This year, as in earlier elections involving McCaskill, Republicans also have targeted the business dealings of her husband, developer/businessman Joseph Shepard.
Akin currently is running an ad contending that the federal stimulus spending “made McCaskill rich,’’ and alleging that “more than $1 million’’ went to “partnerships owned by McCaskill’s family.”
The ad is referring to $1 million in federal rent-subsidy payments paid to the owner/operators of five low-income housing projects, some in Missouri. The five are owned by partnerships, which include Shepard.
McCaskill’s campaign has countered with federal documents that show Shepard’s share of the low-income housing partnerships resulted in payments of less than $26,000, and a profit of less than $10,000. The documents also show that the payments were for housing contracts signed before the stimulus measure came about, although the money was allocated in the stimulus bill.
Akin and the Missouri Republican Party say they stand by the attacks, and the ad. (Click here for more details.)
Deep differences on issues
Both candidates do agree on one key point – they disagree on almost everything.
Akin opposes federal involvement in a number of areas, saying that larger government threatens freedom. He opposes the federal minimum wage and most federal requirements in the workplace – such as the Lilly Ledbetter Act mandating equal pay for men and women – saying that it’s improper to interfere in free enterprise.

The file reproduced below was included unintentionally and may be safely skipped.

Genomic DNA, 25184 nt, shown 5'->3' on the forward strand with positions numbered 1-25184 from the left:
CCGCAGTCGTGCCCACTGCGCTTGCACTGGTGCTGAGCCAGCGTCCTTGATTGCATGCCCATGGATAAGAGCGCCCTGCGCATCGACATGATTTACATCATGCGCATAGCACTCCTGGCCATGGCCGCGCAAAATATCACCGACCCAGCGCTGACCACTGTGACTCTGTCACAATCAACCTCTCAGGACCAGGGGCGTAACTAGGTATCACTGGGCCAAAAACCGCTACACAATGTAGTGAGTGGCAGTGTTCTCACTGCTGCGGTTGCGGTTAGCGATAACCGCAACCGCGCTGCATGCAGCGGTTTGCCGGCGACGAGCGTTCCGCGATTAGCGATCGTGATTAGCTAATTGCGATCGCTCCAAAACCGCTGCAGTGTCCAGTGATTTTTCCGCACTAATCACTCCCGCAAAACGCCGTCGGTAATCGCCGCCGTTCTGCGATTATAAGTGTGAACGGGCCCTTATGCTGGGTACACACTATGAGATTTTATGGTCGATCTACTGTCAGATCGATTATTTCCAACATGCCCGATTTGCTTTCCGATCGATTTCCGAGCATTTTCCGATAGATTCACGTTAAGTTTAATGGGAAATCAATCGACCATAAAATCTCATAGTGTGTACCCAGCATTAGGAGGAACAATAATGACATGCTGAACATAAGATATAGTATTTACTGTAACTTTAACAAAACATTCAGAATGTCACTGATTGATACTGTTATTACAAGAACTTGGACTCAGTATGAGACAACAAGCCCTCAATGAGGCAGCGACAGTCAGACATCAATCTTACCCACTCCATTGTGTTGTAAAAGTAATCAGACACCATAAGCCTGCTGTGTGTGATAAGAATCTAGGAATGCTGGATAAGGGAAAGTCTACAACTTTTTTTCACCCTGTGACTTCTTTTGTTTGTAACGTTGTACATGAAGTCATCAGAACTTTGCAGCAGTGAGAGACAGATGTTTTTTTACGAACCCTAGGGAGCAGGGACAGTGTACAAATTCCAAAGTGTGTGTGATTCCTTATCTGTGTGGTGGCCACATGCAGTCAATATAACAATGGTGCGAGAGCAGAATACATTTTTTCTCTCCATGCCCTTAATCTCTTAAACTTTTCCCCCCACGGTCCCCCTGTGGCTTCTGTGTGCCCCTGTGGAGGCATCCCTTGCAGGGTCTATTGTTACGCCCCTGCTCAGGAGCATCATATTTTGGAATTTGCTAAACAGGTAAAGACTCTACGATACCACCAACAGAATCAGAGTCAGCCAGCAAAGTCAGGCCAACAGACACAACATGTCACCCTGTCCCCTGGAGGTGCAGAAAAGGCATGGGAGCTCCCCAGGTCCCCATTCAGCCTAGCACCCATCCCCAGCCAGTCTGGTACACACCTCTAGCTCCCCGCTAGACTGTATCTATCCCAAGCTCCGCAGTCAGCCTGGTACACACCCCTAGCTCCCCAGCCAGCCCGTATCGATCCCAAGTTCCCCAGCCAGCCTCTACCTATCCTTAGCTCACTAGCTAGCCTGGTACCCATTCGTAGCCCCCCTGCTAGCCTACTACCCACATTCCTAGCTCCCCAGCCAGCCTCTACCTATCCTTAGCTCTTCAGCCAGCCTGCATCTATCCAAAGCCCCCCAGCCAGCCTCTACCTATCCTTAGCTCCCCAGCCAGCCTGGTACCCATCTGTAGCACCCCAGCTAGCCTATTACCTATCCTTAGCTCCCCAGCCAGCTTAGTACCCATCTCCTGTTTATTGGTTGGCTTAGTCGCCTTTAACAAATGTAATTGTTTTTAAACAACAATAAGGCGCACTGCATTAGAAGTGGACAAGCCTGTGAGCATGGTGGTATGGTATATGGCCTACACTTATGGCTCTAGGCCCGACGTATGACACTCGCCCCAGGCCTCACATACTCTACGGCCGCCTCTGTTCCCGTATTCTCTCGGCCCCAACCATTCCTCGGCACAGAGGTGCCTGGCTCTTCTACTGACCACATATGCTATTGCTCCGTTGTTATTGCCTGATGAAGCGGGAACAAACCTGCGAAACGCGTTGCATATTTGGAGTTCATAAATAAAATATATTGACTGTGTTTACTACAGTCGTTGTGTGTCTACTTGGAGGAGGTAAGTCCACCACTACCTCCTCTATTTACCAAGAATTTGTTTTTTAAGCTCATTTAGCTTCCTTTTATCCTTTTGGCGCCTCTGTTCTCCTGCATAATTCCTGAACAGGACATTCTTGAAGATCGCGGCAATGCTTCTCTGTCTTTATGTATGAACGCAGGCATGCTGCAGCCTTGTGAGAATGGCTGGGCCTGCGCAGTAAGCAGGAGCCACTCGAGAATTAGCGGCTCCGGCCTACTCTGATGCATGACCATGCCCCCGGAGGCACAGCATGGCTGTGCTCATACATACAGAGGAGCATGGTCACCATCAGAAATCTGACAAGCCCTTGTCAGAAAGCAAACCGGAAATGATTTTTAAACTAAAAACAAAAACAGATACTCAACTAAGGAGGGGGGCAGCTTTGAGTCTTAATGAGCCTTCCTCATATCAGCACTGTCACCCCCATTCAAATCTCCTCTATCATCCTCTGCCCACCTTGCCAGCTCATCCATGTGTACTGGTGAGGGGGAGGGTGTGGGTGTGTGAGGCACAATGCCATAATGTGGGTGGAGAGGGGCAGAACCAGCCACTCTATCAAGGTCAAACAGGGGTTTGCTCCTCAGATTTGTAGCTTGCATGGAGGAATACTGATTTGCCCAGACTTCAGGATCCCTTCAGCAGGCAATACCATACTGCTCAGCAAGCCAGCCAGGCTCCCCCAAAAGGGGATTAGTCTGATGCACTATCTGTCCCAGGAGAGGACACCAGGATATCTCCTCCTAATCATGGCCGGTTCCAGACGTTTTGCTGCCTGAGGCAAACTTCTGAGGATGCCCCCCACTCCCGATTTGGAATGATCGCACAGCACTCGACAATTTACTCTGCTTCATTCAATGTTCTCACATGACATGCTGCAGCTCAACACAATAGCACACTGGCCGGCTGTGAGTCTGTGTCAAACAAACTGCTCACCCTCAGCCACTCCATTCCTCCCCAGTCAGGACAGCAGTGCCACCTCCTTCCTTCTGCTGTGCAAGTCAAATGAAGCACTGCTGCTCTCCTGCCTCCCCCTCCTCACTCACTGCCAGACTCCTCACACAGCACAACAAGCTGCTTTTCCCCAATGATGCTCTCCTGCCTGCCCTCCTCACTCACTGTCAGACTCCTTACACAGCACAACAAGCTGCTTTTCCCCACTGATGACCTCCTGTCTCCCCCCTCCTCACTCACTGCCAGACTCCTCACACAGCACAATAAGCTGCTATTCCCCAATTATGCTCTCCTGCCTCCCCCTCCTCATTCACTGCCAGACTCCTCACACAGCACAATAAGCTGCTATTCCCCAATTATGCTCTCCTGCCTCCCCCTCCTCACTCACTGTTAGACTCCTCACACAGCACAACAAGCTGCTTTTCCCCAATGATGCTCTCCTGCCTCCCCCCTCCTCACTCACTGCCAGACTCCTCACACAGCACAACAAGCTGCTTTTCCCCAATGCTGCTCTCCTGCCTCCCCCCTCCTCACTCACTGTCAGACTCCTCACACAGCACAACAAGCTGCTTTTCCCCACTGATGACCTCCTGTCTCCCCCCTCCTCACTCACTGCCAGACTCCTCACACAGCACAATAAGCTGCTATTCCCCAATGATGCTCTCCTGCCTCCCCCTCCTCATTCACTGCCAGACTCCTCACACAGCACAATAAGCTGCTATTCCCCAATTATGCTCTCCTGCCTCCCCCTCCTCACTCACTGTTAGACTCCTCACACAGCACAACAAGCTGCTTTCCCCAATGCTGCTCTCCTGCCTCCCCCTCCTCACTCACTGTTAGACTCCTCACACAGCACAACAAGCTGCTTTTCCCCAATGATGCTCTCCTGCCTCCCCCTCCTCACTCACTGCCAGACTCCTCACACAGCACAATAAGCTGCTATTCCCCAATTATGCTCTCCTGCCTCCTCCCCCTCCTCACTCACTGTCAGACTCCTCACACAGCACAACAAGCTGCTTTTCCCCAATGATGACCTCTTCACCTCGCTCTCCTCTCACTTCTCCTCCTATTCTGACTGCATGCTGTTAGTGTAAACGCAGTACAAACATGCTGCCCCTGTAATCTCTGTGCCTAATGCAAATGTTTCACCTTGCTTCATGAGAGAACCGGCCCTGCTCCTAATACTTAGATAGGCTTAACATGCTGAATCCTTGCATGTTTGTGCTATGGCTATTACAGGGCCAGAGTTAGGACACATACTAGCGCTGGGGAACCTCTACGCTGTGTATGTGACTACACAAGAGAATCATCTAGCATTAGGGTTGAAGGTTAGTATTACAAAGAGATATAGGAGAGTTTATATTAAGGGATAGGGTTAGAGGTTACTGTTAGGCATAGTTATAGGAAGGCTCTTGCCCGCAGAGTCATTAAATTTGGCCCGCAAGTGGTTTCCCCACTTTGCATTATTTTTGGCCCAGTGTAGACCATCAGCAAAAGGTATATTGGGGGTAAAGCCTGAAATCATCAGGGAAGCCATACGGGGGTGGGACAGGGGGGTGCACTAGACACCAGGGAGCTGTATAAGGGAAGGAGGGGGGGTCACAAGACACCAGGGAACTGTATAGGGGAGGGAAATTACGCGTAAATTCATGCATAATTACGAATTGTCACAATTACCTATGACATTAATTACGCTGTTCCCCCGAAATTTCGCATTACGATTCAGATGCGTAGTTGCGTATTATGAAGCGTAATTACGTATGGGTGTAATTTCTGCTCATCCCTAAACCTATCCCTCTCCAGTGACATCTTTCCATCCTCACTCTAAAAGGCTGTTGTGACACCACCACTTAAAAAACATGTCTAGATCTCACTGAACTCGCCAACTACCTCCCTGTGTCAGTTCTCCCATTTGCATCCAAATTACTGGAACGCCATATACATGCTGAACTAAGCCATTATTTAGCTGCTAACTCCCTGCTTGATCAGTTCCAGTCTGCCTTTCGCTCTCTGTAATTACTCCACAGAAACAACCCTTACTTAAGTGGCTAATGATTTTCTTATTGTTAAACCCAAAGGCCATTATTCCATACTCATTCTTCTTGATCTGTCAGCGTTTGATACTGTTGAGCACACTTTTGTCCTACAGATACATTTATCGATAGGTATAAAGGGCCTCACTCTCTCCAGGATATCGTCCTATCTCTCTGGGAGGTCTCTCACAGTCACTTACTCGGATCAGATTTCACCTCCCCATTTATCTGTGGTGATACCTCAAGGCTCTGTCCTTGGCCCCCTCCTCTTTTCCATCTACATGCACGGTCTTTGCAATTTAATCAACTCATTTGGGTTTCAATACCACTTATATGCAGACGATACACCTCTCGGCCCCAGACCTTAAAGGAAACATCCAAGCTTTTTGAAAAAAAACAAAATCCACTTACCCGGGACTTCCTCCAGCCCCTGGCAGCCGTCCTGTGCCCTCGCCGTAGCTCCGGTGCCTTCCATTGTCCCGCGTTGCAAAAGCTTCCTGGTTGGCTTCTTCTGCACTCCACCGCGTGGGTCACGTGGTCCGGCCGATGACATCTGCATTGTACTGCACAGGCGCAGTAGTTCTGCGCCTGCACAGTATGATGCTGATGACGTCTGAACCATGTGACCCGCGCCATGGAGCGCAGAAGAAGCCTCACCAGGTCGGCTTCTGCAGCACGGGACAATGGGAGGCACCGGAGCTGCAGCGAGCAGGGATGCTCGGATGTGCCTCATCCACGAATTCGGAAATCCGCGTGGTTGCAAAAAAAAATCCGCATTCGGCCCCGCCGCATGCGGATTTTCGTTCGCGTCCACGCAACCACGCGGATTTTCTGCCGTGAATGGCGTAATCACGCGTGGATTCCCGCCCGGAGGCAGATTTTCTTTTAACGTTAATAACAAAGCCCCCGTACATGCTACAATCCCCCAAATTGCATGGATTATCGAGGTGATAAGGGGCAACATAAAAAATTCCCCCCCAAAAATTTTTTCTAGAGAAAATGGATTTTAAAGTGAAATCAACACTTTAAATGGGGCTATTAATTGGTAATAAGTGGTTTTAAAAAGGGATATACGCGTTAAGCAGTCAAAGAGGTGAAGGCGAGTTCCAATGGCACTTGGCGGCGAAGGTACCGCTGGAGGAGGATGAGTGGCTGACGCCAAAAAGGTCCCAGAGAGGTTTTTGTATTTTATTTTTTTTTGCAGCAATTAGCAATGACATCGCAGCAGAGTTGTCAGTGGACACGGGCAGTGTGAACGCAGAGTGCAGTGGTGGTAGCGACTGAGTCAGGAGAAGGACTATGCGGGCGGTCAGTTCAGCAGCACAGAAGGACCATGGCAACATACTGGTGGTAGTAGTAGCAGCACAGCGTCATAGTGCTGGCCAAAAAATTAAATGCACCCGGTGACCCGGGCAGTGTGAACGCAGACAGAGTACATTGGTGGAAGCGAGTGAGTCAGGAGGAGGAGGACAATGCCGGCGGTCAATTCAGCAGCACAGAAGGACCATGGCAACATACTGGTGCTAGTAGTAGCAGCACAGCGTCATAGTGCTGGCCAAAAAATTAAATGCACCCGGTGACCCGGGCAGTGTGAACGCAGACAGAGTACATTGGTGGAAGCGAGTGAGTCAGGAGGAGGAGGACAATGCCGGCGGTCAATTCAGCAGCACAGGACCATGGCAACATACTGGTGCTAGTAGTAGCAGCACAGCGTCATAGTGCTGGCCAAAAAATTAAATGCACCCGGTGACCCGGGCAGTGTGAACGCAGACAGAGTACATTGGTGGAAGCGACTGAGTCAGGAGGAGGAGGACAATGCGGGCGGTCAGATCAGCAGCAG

He has been critical of how Social Security and Medicare were set up and notes that he voted against the prescription drug benefit for Medicare. He also opposed No Child Left Behind, one of then-President George W. Bush’s first bills to pass Congress and which mandates certain improvements in public schools.
Akin has voted against the federal school-lunch program, which involves the government purchasing foods and providing them to public schools, and subsidizing meals for low-income students. Akin says it should be a state issue.
He opposes the current program in which the federal government provides loans to college students, calling it "stage three cancer of socialism." Akin said he prefers the previous arrangement, in which banks provided the loans with government guarantees.
He opposes any restrictions on gun ownership and opposes all abortions, except in the case of ectopic pregnancies where the fetus is developing in a woman’s fallopian tube and cannot survive. He also opposes the so-called “morning after pill,’’ which can prevent pregnancy if taken within a few days after unprotected sex.
McCaskill takes the opposite position on most of the above issues. She supports the minimum wage, supports the Lilly Ledbetter Act, supports Social Security and Medicare, supports the federal school lunch program, and supports reproductive rights, including access to the morning-after pill.